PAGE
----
He fiddled for a long time with his lighter, clicking its cogged screw. Khrenov half-closed his eyes. His eyelids were bluish, like a frog’s webbing. Graying bristles covered his protruding chin. Without opening his eyes, he said, “That’s how it’ll be. They killed my two sons and heaved me and Natasha out of our natal nest. Now we’re supposed to go and die in a strange city. How stupid, all things considered. . . .”
Wolfe started speaking loudly and distinctly. He spoke of how Khrenov still had a long time to live, thank goodness, and how everyone would be returning to Russia in the spring, together with the storks. And then he proceeded to recount an incident from his past.
“It was back when I was wandering around the Congo,” he was saying, and his large, somewhat corpulent figure swayed slightly. “Ah, the distant Congo, my dear Alexey Ivanych, such distant wilds—you know . . . Imagine a village in the woods, women with pendulous breasts, and the shimmer of water, black as karakul, amid the huts. There, under a gigantic tree—a kiroku—lay orange fruit like rubber balls, and at night there came from inside the trunk what seemed like the sound of the sea. I had a long chat with the local kinglet. Our translator was a Belgian engineer, another curious man. He swore, by the way, that, in 1895, he had seen an ichthyosaur in the swamps not far from Tanganyika. The kinglet was smeared with cobalt, adorned with rings, and blubbery, with a belly like jelly. Here’s what happened—”
Wolfe, relishing his story, smiled and stroked his pale-blue head.
“Natasha is back,” Khrenov quietly and firmly interjected, without raising his eyelids.
Instantly turning pink, Wolfe looked around. A moment later, somewhere far off, the lock of the front door clinked, then steps rustled along the hall. Natasha entered quickly, with radiant eyes.
“How are you, Daddy?”
Wolfe got up and said, with feigned nonchalance, “Your father is perfectly well, and I have no idea why he’s in bed… I’m going to tell him about a certain African sorcerer.”
Natasha smiled at her father and began unwrapping the medicine.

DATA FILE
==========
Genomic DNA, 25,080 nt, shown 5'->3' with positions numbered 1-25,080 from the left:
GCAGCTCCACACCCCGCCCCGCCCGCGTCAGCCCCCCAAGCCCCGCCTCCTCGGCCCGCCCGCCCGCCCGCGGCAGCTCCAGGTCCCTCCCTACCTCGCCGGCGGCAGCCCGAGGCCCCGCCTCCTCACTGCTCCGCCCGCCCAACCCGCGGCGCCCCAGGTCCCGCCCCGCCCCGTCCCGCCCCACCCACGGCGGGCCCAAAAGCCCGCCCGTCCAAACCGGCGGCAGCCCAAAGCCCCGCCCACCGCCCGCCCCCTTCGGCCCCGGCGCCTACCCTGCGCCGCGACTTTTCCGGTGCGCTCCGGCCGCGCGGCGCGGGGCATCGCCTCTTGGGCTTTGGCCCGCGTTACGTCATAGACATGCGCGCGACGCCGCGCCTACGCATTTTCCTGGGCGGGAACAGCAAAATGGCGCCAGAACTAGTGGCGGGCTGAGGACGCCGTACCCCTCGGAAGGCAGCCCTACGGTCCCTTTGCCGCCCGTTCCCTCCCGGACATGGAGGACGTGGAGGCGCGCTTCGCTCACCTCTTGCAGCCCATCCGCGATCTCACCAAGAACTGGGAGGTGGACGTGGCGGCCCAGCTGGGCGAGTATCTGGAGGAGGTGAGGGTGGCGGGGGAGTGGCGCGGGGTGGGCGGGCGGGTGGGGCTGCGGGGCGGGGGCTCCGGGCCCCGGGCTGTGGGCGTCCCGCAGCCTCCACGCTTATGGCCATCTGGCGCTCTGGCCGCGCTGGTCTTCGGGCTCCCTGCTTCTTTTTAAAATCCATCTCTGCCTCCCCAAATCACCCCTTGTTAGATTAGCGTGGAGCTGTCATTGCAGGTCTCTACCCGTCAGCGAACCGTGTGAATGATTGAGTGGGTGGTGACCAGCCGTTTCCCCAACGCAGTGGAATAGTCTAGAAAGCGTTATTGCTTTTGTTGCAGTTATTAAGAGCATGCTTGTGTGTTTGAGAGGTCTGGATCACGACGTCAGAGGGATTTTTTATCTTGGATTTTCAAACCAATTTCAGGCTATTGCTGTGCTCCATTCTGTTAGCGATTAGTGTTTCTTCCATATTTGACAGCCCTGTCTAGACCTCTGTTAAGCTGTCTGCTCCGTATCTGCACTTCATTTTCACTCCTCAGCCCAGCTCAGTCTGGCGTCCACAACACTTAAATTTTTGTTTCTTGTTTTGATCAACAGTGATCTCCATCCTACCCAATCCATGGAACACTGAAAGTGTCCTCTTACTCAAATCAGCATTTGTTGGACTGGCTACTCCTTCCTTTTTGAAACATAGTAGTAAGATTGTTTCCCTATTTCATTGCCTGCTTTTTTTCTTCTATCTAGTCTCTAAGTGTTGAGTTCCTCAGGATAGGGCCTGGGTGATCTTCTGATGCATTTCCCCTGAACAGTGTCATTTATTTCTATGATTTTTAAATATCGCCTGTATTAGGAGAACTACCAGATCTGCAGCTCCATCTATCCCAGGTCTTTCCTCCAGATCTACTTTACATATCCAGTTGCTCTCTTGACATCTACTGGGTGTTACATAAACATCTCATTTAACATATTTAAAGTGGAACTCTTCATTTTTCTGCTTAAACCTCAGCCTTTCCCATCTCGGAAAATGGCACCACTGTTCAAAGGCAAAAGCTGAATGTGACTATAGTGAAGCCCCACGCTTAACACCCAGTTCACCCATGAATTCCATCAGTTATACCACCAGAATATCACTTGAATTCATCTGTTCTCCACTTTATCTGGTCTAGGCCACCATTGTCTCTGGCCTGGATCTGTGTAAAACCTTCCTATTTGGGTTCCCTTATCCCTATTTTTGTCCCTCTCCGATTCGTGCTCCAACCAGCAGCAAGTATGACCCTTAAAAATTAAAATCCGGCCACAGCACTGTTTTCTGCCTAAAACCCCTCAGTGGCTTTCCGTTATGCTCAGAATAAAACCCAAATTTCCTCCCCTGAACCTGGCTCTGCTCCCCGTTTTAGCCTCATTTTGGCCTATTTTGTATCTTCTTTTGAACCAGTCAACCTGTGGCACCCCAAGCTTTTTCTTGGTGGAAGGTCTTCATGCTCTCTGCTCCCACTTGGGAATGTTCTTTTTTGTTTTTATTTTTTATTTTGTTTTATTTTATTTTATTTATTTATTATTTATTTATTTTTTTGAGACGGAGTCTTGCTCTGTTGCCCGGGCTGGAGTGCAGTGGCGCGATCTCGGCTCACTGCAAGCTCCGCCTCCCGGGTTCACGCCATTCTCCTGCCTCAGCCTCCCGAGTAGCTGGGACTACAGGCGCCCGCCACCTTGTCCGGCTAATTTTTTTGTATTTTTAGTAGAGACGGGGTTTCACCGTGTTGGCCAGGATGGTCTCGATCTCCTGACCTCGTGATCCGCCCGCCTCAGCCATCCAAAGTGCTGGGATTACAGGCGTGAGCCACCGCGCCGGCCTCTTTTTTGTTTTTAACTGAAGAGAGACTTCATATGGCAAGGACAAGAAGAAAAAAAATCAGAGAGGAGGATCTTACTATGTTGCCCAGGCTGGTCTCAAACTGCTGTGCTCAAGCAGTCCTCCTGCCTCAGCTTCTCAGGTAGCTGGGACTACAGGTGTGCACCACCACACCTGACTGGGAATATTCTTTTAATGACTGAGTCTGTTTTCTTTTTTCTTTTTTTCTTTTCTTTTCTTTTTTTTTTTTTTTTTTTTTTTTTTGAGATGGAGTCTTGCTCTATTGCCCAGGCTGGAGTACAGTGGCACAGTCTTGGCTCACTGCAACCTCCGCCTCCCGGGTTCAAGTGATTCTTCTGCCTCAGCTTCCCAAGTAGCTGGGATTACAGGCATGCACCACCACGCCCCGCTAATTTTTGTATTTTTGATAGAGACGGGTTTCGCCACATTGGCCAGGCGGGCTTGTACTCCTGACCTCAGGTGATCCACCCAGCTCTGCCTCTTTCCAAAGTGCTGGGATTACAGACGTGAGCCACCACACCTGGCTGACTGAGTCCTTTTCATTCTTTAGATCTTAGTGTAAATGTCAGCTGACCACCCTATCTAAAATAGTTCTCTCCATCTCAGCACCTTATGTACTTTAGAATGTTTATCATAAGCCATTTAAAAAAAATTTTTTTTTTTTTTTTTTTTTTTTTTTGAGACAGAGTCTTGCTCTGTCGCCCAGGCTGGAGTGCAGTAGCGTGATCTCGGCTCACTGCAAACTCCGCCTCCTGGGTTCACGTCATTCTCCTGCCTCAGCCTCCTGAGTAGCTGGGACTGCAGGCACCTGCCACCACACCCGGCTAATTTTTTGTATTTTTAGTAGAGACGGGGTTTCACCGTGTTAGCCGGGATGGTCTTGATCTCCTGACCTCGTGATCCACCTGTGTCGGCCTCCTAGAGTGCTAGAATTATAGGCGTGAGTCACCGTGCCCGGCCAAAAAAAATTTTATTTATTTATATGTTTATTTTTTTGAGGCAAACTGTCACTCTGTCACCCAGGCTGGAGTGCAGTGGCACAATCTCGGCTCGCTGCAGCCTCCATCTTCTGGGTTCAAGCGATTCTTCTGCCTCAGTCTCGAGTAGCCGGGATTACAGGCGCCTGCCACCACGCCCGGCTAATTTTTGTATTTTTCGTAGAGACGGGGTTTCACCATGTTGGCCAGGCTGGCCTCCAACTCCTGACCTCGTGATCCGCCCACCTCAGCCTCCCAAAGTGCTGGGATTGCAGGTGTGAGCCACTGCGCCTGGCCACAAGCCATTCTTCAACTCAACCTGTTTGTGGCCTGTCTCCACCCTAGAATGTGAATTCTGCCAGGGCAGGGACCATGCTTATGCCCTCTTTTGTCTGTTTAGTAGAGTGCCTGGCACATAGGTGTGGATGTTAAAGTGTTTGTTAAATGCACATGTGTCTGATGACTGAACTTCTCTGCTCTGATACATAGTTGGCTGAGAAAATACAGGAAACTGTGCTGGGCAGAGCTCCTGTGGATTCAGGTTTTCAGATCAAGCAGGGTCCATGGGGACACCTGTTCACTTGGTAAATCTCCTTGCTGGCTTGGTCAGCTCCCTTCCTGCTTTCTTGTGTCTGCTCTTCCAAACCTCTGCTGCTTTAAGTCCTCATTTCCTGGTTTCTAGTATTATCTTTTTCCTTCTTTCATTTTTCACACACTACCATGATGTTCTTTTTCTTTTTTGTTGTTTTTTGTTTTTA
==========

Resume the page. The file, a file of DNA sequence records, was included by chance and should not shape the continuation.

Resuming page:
“It’s raining,” she said softly. “The weather is terrible.”
As usually happens when the weather is mentioned, the others looked out the window. That made a bluish-gray vein on Khrenov’s neck contract. Then he threw his head back on the pillow again. With a pout, Natasha counted the drops, and her eyelashes kept time. Her sleek dark hair was beaded with rain, and under her eyes there were adorable blue shadows.
Back in his room, Wolfe paced for a long time, with a flustered and happy smile, dropping heavily now into an armchair, now onto the edge of the bed. Then, for some reason, he opened a window and peered into the dark, gurgling courtyard below. At last he shrugged one shoulder spasmodically, put on his green hat, and went out.
Old Khrenov, who was sitting slumped on the couch while Natasha straightened his bed for the night, observed indifferently, in a low voice, “Wolfe has gone out to dinner.”
Then he sighed and pulled the blanket more tightly around him.
“Ready,” Natasha said. “Climb back in, Daddy.”
All around there was the wet evening city, the black torrents of the streets, the mobile, shiny cupolas of umbrellas, the blaze of shopwindows trickling down onto the asphalt. Along with the rain the night began to flow, filling the depths of the courtyards, flickering in the eyes of the thin-legged prostitutes, who slowly strolled to and fro at the crowded intersections. And, somewhere above, the circular lights of an advertisement flashed intermittently like a spinning illuminated wheel.
Toward nightfall, Khrenov’s temperature had risen. The thermometer was warm, alive— the column of mercury climbed high on the little red ladder. For a long time he muttered unintelligibly, kept biting his lips and gently shaking his head. Then he fell asleep. Natasha undressed by a candle’s wan flame, and saw her reflection in the murky glass of the window— her pale, thin neck, the dark braid that had fallen across her clavicle. She stood like that, in motionless languor, and suddenly it seemed to her that the room, together with the couch, the table littered with cigarette stubs, the bed on which, with open mouth, a sharp-nosed, sweaty old man slept restlessly— all this started to move, and was now floating, like the deck of a ship, into the black night. She sighed, ran a hand across her warm bare shoulder, and, transported partly by dizziness, lowered herself onto the couch. Then, with a vague smile, she began rolling down and pulling off her old, oft-mended stockings. Once again the room started floating, and she felt as if someone were blowing hot air onto the back of her head. She opened her eyes wide— dark, elongated eyes, whose whites had a bluish sheen. An autumn fly began to circle the candle and, like a buzzing black pea, collided with the wall. Natasha slowly crawled under the blanket and stretched, sensing, like a bystander, the warmth of her own body, her long thighs, and her bare arms thrown back behind her head. She felt too lazy to douse the candle, to shoo away the silken formication that was making her involuntarily compress her knees and shut her eyes. Khrenov gave a deep groan and raised one arm in his sleep. The arm fell back as if it were dead. Natasha lifted herself slightly and blew toward the candle. Multicolored circles started to swim before her eyes.